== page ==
2.1 OPERATING CHARACTERISTICS AND ADVANTAGES
Ø Most natural gas engines are either bi-fuel or dedicated. Bi-fuel engines are Otto cycle (spark ignited) that run on either natural gas or gasoline. The bi-fuel natural gas engine maintains two fuelling systems on board a vehicle: a natural gas system as well as a petrol system. While not necessarily optimised for natural gas operation, they tend to be more ‘environmentally friendly’ than petrol engines and have the advantage of running on petrol in the event that a natural gas fuelling station is not readily available.
Ø Dedicated natural gas engines are Otto cycle (spark ignited) that are operated only on natural gas. They tend to be optimised, that is they have a compression ratio designedto take advantage of the 130 octane of natural gas, and have been designed to take intoconsideration the combustion characteristics of the fuel so that the engine is very low polluting.
Ø Dual fuel natural gas engines are based upon diesel technology. The primary fuel is natural gas but they are designed to operate interchangeably with diesel as a ‘pilot’ ignition source (functioning on heat of compression and not with a spark plug). These engines also can operate on 100% diesel fuel. When idling these engines tend to operate on 100% diesel. As the vehicle begins to move to full load performance, an increasingamount of natural gas replaces the diesel fuel to 80% or more.
Ø This makes them especially valuable in circumstances where the use of natural gas is desired for environmental or economic reasons but where the natural gas supply is not available in all locations.
Ø It alsois relatively easy to convert a diesel engine to dual fuel operation.Some of the dual fuel engines are throttle controlled using a fumigation systemthat adds natural gas to the engine as higher speed is required. Other dual fuel systems are computer controlled to ensure that the optimal ratio of natural gas and diesel fuel is delivered to the engine depending upon load and performance requirements.
Ø These systems’ performance and emissions vary depending upon operating conditions and the sophistication of the control system, but generally they can achieve much lower emissions diesel engines, especially of NOx and particulate matter.
2.2 APPLICATIONS OF DUAL FUEL ENGINE
Dual fuel natural gas/diesel engines are becoming popular in many parts of theworld. The more expensive, sophisticated computer control systems are being introduced successfully in North America and Australia, and are being tested in European in anticipation of market entry. But their use in other parts of the world is expanding, particularly in Latin America, India, Pakistan, China and other parts of Asia. They tend to be used in large vehicles such as buses andrefuse trucks, but also have applications in smaller commercial diesel engine vehicles.
IMPORTANCE OF DUAL AVAILABILITY FUEL ENGINES
Ø Diesel engines can be converted as dual fuel natural gas engines relatively easily because typically there are no changes in the engine compression ratio, cylinder heads, or basic operation as a diesel cycle engine. Even the sophisticated computer controlled dual fuel systems are being developed as ‘bolt on’ technologies that can be removed if necessary, to resell the vehicle as a normal diesel engine.
Ø These conversions are easy to install and easy to maintain. This flexibility makes these engines very useful in many global markets.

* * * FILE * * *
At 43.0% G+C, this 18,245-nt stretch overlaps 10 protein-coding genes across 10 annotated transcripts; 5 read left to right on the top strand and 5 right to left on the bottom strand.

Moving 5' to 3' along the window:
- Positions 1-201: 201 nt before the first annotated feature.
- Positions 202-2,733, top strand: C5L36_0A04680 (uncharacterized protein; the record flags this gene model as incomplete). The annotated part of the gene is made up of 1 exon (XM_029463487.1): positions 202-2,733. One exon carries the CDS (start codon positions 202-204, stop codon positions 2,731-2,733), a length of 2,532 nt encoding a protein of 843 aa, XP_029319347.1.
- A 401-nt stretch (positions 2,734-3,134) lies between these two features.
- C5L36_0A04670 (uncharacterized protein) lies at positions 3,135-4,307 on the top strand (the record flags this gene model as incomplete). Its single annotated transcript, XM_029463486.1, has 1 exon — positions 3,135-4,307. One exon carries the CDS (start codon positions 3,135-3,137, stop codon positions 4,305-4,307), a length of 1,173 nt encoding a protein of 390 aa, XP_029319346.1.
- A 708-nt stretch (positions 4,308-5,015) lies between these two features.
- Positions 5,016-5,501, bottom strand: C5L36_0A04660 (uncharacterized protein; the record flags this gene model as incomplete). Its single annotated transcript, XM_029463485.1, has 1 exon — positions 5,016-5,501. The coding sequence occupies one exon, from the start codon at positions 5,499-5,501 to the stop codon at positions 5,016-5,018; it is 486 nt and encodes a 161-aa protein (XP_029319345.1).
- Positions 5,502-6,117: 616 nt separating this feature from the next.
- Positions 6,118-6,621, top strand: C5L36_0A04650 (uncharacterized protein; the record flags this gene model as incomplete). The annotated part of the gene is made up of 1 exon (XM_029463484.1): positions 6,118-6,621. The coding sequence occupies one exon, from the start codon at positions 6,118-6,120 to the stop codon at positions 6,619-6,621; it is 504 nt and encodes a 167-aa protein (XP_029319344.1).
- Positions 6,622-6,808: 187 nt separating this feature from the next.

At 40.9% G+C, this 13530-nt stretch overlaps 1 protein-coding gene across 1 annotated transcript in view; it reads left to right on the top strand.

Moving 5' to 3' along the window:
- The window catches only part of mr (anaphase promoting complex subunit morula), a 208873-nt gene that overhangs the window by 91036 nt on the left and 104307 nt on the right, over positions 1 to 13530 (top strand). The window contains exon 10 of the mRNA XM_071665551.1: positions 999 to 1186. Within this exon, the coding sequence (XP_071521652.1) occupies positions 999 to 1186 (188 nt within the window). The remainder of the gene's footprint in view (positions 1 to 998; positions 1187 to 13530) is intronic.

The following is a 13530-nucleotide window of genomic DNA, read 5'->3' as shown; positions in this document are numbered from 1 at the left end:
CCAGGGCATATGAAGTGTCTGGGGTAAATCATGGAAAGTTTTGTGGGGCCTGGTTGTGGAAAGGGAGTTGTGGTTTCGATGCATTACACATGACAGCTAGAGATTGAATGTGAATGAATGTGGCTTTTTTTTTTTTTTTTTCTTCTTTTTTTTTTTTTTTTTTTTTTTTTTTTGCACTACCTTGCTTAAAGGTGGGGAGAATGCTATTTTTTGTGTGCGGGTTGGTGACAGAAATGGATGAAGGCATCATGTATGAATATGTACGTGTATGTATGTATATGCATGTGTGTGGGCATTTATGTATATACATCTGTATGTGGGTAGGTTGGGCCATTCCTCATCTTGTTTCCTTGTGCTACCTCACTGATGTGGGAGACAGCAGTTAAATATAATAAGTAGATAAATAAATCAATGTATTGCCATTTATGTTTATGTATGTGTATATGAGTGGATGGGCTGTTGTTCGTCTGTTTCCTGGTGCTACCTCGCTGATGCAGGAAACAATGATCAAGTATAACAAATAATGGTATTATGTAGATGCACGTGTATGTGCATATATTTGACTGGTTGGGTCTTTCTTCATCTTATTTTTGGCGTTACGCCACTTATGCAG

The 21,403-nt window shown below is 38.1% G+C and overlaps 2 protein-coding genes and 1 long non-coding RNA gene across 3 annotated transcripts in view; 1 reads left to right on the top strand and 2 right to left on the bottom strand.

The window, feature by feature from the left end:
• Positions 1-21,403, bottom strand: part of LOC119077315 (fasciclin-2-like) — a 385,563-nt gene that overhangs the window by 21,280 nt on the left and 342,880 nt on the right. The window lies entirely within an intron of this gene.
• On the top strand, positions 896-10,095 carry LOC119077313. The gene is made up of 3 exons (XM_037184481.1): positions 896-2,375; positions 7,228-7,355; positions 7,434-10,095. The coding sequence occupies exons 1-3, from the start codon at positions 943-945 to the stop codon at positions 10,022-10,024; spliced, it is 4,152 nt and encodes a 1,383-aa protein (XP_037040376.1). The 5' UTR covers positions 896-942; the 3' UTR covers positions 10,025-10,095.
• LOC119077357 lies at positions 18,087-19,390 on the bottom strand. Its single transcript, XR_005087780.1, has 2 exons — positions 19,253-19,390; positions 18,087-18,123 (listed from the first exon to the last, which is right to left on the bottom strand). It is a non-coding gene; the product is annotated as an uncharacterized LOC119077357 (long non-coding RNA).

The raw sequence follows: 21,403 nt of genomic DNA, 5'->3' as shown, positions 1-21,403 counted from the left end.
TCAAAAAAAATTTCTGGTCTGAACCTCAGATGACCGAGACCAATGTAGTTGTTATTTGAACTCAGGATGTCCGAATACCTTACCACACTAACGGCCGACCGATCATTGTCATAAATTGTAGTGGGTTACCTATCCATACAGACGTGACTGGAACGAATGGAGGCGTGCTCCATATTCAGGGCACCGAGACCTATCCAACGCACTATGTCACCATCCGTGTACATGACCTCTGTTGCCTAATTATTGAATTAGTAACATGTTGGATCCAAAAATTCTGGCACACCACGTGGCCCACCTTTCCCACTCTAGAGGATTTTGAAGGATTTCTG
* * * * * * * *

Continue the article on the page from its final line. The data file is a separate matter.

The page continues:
Ø Some cities in various parts of the world are reaching epidemically poor air quality limits and need an immediate remedy to pollution caused by urban diesel vehicles. Natural gas provides both an environmental benefit and, in most markets, a cheaper fuel than refined petroleum products.
Ø This compensates economically over the vehicle’s lifetime for the additional cost of the natural gas equipment furthermore, the companies now developing and supplying these engines and dual fuel systems account for increased economic and employment opportunities in the countries they are located.
Ø Currently there are companies in Italy, the United Kingdom, United States, Canada and Australia, to name some, that are supplying a variety of dual fuel engines and technologies. Caterpillar Engine currently offers four different models of dual fuel capable engines that meet U.S. Federal and California emission standards.
Ø Detroit Diesel currently is developing a dual fuel, natural gas/diesel engine as well. Regulations that impede these engines and engine systems from market entry should not be brought into force. Rather, regulations that foster market entry of such dual fuel systems, subject to them meeting national, regional, or worldwide homologation requirements, should be encouraged. Suggested language in ECE Regulation R11 prohibiting dual fuel engines should be amended to allow for the continued use of these
2.3 DUAL FUEL (LPG &DIESEL) ENGINE
LPG vehicles are being rapidly developed as economical and low-pollution cars .The potential benefits of using LPG in diesel engines are both economical and environmental . In the dual fuel gas engines, the gaseous fuel is inducted along with the air, and this mixture of air and gas is compressed like in conventional diesel engines. A small amount of diesel, usually called the pilot, is sprayed near the end of the compression stroke to initiate the combustion of the inducted gas air mixture. With reduced energy consumption, the dual fuel engine shows a significant reduction in smoke density, oxides of nitrogen emission, and improved brake thermal efficiency. The combustion of this pilot diesel leads to flame propagation and combustion of the gaseous fuel. The engine can be run in the dual fuel mode without any major modification, but is usually associated with poor brake thermal efficiency and high HC & CO emissions at low loads .